Photon Science Division (PSD)
The Paul Scherrer Institut also researches the composition of materials and surface structures for use in fuel cells and innovative types of batteries. In addition, synchrotron light will provide insights into microscopic damage to materials and into the complex structure of bio-molecules which will, for example, make the targeted manufacture of new pharmaceuticals possible.
Objects with dimensions of thousandths of millionths of a meter are known as nanostructures. This minuteness will revolutionise every area of our technological world, whether in information transfer and data storage, or in sensors for biology, medicine and ecology. For example, specialists at PSI are working together on interdisciplinary projects to develop biosensors, artificial noses and optical electronics.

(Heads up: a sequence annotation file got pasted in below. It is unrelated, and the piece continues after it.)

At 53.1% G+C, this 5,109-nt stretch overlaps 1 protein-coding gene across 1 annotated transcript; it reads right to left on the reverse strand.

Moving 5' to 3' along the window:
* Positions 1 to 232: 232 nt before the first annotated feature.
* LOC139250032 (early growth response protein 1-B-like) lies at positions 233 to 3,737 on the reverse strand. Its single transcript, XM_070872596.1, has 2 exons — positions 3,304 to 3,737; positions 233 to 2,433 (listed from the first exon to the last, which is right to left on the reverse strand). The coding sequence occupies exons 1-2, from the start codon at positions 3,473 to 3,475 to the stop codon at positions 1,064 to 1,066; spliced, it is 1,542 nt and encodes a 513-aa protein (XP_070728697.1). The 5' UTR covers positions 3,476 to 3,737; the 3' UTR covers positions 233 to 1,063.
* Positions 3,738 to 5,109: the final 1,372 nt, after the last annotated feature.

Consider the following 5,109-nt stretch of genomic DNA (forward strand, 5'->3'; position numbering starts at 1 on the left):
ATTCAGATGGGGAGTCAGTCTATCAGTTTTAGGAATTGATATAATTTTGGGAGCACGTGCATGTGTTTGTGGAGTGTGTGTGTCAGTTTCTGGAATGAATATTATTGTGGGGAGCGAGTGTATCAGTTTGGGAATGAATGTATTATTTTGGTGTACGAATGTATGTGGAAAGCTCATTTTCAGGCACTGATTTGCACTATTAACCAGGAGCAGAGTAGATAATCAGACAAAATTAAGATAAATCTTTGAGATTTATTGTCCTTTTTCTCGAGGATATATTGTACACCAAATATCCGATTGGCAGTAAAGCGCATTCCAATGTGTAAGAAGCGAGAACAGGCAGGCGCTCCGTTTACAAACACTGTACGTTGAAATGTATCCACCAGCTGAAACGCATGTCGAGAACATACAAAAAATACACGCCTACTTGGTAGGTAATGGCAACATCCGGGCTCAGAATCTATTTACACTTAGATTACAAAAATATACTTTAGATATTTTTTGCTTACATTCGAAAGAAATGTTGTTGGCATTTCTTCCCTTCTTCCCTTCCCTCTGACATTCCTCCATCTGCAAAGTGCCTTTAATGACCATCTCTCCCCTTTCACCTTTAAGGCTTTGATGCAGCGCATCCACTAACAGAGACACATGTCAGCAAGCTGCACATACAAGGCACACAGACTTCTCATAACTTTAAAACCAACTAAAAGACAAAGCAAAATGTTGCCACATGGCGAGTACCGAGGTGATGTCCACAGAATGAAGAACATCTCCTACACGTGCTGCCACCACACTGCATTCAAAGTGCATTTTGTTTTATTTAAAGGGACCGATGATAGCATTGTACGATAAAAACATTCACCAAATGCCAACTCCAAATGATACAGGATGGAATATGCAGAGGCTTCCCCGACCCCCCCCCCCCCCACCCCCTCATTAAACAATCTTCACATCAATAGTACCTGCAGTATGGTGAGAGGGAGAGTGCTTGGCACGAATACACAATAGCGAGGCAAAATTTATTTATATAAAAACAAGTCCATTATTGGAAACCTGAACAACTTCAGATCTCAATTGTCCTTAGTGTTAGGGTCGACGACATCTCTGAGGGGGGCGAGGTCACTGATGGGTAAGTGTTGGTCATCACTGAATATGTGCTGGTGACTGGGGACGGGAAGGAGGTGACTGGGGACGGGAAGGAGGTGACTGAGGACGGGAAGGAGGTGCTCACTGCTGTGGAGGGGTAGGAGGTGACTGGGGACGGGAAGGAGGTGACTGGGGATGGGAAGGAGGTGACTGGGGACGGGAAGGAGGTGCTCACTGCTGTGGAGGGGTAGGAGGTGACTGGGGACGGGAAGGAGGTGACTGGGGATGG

New 6M€ European grant awarded to ExPaNDS to drive open access data
A new 6M€ grant is being launched for the Photon and Neutron Data Services (ExPaNDS) to come together and work under the European Open Science Cloud (EOSC). This ambitious project will create enormous opportunities for scientific communities, and through their findings for humankind worldwide. It aims to publish and map the data behind the thousands of successful published scientific papers generated by Europe’s Photon and Neutron Research Infrastructures (PaN RIs) – which every year create petabytes of data – and make it available to all.
Research and tinkering – SwissFEL in 2019
The newest large research facility at the Paul Scherrer Institute, SwissFEL, has been completed. In January 2019 it began regular operation. Henrik Lemke, head of the SwissFEL Bernina research group, gives an interim report.
Preventing tumour metastasis
Researchers at the Paul Scherrer Institute PSI, together with colleagues from the pharmaceutical company F. Hoffmann-La Roche AG, have taken an important step towards the development of an active substance against the metastasis of certain cancers. Using the Swiss Light Source SLS, they deciphered the structure of a receptor that plays a crucial role in the migration of cancer cells.